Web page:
Ask astronomers about dark matter and one of the things they talk about is that this invisible and mysterious “stuff” pervades the universe. In particular, it exists in the halos surrounding most galaxies.
The mass of the halo exerts a strong gravitational influence on the galaxy itself, as well as others in the vicinity. That’s pretty much the standard view of dark matter and its influence on galaxies.
However, there are problems with the idea of these halos. Apparently, there are oddly shaped dwarf galaxies that seem to have no halos. How is it possible ? Do they represent a challenge induced by the observation of the dominant ideas on dark matter halos?
Find Disturbed Dwarf Galaxies
In the so-called “standard model” of cosmology, shells or halos of dark matter shield galaxies from the gravitational influence of nearby galactic neighbors.
However, when astronomers from the University of Bonn and Saint Andrews in Scotland looked into the nearby Fornax cluster, which lies about 62 million light-years away from us, they saw something strange. .
It contains a number of dwarf galaxies with distorted and disturbed shapes. It’s strange, especially if they are to be surrounded by halos of dark matter.
Let’s take a look at dwarf galaxies. They are small and weak and are usually found in clusters of galaxies or near much larger companions. The Milky Way galaxy is surrounded by a coterie of dwarf galaxies.
It’s actually cannibalizing species such as the Sagittarius dwarf spheroid. Interestingly, recent studies show that at least one of the dwarf galaxies near ours, an older one called Tucana II, has a surprisingly massive dark matter halo.
So what’s different at Fornax?
There, the dwarf galaxies could be “disturbed” by the gravitational tides of the cluster’s larger neighbors. Tides occur when one body’s gravity pulls differently on different parts of another body. These are similar to the tides on Earth when the Moon pulls harder on the side of the Earth facing it.
The distorted shapes of the dwarf galaxies seen by the team point to a problem with our understanding of dark matter.
“Such perturbations in Fornax dwarfs are not expected according to the Standard Model,” said Pavel Kroupa, a professor at the University of Bonn and Charles University in Prague.
“Indeed, according to this model, the dark matter halos of these dwarfs should in part protect them from the tides raised by the cluster.”
Explain distorted dwarf galaxies
Kroupa and Ph.D. student Elena Ascencio analyzed sightings of disturbed dwarves in Fornax. They wanted to understand the extent of the gravitational distortions that these galaxies show and what causes them.
Expected levels of distortion depend on several factors. One is the internal characteristics of the dwarf galaxy. Moreover, their distance from the center of the cluster is important. This is where the gravitational influences are much stronger.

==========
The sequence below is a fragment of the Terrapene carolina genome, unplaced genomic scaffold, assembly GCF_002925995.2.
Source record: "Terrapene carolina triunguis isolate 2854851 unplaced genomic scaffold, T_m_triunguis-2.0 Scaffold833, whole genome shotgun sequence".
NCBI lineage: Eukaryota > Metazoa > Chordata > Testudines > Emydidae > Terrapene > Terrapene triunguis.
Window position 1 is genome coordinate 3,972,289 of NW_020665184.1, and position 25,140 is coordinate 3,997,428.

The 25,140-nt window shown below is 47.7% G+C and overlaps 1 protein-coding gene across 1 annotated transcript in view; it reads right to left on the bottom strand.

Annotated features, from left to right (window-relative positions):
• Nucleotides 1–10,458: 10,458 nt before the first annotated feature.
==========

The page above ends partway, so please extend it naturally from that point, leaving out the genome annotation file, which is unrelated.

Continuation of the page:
Typically, galaxies that are large in size but few stars could be easily perturbed by strong gravitational tides. The same is true for galaxies closer to the core of the cluster.
Team members compared what they saw in the cluster with observations made by the VLT Survey Telescope at the European Southern Observatory. Asencio pointed out that what they found seems to indicate problems with the standard model.
“The comparison showed that, if one wants to explain the observations in the Standard Model,” she said, “the Fornax dwarfs should already be destroyed by gravity from the center of the cluster even when the tides it lifts on a dwarf are sixty-four times weaker than the dwarf’s own gravity.”
Not only is this counterintuitive, she says, but it also contradicts previous studies. The team also discovered that the force needed to disrupt a dwarf galaxy is about the same as its own gravity.
What does this mean for the standard model?
The research team points out that it is difficult to explain these perturbed and disturbed forms of Fornax dwarf galaxies if they are surrounded by dark matter. In other words, they should not be distorted if they have halos.
Yet they are there with troubled forms. This means that there are no dark matter halos around these galaxies.
Obviously, if what the astronomers have found is confirmed, then the Standard Model needs some tweaking. And, there is at least one alternative explanation for the strange shapes of galaxies. This is called the MOND model (short for Modified Newtonian Dynamics).
This suggests that Newton’s law of universal gravitation should be modified to account for the observed properties of galaxies. This could be applied to explain why distorted galaxies look like this.
According to research team member Hongsheng Zhao from the University of Saint Andrews, finding perturbed dwarfs without dark matter halos is a major challenge to the current view.
He states that galaxies have halos. It seems that this is not the case for all, he underlines.
“Our results have major implications for fundamental physics,” he said. “We expect to find more perturbed dwarfs in other clusters, a prediction that other teams should verify.”